Does getting enough sleep mean I’ll never be successful?
Maybe I am a little obsessed with sleep. I was that newborn baby who had to be woken up after sleeping for 10 hours straight so that my parents could feed me and keep me alive. As a teen, I’d manage to climb out of bed at 4pm and ravenously empty the contents of the fridge, just to go back to bed around 7pm and sleep easily until the following morning. Now, as a 30-year-old owner of a small DigiTech startup, sleep is showing signs of becoming more and more of a luxury but I don’t agree that it should.
The startup/entrepreneur 4-hours-of-sleep-heroism cycle doesn’t work for me. This isn’t an ‘after managing 300 staff for 2 years’ sort of story, it’s a look back to the past 10 months that at some point, made me feel like I was losing it. For a moment, I thought success was limited to only those who before the sun had even risen had already meditated, run a 5km and downed a couple of cups of green juice. So I tried it and I crashed. On the days I’d miss out on sleep I found myself simply opening more internet tabs and flagging more things to do without actually doing them, all the while downing jugs of cheap coffee.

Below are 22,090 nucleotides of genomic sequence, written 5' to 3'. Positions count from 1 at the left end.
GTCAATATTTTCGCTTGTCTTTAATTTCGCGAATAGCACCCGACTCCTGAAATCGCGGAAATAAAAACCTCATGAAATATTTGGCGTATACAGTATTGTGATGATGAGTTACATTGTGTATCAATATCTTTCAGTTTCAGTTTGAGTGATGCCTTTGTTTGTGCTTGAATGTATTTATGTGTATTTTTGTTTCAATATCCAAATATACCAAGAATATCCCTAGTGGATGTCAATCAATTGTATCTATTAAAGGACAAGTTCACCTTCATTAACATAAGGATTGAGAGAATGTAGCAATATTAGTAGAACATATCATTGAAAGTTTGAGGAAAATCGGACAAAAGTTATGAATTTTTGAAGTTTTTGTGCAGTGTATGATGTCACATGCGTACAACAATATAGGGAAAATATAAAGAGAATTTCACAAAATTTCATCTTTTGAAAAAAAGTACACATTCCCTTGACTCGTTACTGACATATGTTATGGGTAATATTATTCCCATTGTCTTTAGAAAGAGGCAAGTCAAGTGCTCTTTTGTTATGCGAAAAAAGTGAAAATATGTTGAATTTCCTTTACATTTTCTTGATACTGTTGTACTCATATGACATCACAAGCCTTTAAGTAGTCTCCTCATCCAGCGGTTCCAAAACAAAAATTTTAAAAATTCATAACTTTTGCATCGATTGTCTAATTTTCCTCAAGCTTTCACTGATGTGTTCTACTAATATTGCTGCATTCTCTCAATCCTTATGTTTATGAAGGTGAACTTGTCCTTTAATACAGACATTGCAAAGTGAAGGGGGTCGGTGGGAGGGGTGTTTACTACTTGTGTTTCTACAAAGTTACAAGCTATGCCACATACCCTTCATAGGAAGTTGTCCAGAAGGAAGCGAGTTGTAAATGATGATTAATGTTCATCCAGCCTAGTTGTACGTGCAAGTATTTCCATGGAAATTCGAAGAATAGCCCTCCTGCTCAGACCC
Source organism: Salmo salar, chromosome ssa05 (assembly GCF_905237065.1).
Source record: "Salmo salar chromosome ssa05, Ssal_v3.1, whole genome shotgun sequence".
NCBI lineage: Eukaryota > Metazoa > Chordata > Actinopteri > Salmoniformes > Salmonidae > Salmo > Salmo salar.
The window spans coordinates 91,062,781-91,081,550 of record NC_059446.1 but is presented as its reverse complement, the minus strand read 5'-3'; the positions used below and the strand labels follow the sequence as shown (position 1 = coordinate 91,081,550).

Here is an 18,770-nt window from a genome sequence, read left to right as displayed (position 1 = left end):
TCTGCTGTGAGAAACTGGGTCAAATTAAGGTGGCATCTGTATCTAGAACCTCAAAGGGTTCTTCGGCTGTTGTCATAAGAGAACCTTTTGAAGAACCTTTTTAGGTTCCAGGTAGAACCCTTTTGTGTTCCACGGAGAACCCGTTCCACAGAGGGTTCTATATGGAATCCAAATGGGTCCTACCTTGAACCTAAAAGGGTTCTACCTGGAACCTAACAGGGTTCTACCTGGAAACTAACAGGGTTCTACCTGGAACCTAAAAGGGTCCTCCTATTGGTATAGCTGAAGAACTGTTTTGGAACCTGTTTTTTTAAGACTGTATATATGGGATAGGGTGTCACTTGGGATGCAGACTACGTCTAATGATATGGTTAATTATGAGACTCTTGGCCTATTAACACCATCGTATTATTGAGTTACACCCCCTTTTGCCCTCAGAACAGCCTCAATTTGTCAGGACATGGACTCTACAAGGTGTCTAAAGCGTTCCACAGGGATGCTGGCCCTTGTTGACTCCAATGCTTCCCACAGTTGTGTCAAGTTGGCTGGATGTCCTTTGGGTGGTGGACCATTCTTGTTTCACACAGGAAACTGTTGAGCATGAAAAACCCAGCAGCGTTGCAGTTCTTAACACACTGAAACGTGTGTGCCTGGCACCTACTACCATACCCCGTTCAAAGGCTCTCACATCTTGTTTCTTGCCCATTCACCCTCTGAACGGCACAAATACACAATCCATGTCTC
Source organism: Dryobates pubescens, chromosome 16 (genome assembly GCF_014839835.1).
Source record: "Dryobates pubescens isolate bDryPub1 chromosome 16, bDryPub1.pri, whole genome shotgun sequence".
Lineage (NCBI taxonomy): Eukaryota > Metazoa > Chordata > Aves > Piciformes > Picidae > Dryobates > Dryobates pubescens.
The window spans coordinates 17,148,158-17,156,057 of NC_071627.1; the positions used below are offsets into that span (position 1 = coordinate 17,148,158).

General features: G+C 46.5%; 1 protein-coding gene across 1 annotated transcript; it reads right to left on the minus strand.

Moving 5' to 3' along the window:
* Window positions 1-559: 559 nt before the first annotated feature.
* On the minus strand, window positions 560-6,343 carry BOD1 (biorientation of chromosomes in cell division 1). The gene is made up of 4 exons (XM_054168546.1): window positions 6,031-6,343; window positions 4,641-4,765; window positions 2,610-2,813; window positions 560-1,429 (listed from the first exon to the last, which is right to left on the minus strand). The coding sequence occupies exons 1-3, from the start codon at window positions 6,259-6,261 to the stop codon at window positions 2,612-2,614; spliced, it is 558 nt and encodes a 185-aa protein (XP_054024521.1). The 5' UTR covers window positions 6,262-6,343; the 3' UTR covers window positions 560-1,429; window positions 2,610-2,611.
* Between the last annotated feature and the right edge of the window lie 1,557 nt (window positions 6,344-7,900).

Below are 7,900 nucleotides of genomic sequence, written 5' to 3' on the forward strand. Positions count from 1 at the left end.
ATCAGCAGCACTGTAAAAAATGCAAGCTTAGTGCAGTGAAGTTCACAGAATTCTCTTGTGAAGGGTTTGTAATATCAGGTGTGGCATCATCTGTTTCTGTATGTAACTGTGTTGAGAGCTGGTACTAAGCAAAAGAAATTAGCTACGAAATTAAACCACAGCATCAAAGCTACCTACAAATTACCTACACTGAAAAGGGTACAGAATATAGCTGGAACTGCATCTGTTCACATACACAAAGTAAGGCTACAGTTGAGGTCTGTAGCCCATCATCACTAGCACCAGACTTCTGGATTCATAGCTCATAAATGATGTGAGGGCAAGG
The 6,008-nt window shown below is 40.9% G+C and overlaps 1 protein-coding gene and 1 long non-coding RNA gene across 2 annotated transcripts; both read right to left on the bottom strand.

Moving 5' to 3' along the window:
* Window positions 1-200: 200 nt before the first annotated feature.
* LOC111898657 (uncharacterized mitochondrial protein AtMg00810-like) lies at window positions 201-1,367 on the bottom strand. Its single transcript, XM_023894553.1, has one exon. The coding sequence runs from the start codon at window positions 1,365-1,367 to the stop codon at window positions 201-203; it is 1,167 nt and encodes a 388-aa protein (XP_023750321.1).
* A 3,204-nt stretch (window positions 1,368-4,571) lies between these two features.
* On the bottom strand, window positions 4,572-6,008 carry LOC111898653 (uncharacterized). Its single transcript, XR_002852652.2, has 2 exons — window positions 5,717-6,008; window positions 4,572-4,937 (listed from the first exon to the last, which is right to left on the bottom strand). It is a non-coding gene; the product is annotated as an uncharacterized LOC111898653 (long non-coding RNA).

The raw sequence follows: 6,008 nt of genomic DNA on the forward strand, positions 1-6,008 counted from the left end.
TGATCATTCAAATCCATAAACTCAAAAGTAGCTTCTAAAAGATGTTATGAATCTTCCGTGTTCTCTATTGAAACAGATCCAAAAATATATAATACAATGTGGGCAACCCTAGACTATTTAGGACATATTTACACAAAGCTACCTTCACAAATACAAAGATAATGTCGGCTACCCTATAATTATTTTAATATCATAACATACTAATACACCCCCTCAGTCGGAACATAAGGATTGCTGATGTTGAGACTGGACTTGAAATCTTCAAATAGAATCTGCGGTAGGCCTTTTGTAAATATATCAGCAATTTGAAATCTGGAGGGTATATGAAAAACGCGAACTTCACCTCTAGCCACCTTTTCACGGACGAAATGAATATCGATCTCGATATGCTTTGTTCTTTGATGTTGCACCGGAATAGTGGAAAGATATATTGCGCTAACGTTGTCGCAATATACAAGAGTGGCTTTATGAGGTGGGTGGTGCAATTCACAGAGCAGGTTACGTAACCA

Come on, I’m better than this.
It finally caught up to me when I came down with an infection unlike any I’d ever experienced and had to be put not only on intense antibiotics but anti-anxiety medication, just to make it through the day. I admit, they made me feel better and I got through the work needed, but I was in a medicated brain-fog.
So I threw that shit away.
There is no shortage of articles and studies documenting the importance of getting enough sleep. I find it strange how all the proven health problems that sleep deprivation can cause is not enough to scare the bejeezus out of people and get them to take action. Conservative estimates count a third of the world is sleep deprived, that’s one in every three people whose cognition, vigilance, mood and performance is hindered. That’s a third of your workforce generating sub-par work because they’re exhausted. What makes this matter worse is that when you’re sleep deprived you don’t even know it, you’ve lost the ability to accurately judge how impaired you are.
Some people can inherently handle occasional sleep deprivation, unfortunately I am not one of them.
I recently ran a quick poll on my Facebook page, asking for an average on how much sleep people got per night. After removing feedback from new moms and one clearly sleep-deprived Cathay Pacific pilot, I got to an average of 6.5 hours a night. Not even 7, not even the bare minimum I’m able to cope with. It shocked me. And it didn’t.
I profess it’s time to take sleep more seriously. I’m going to continue with my 8 hours a night and sometimes a sneaky nap after lunch.
Being a late-riser shouldn’t mean I’m not ambitious or that my work and drive to succeed is not up-to-par.
It’s when I wake up at 5am and force myself to try and disrupt an industry before sunrise that I really suffer. Simply Google Gwyneth Paltrow’s Clean Sleeping Trend and you’ll know what I’m talking about.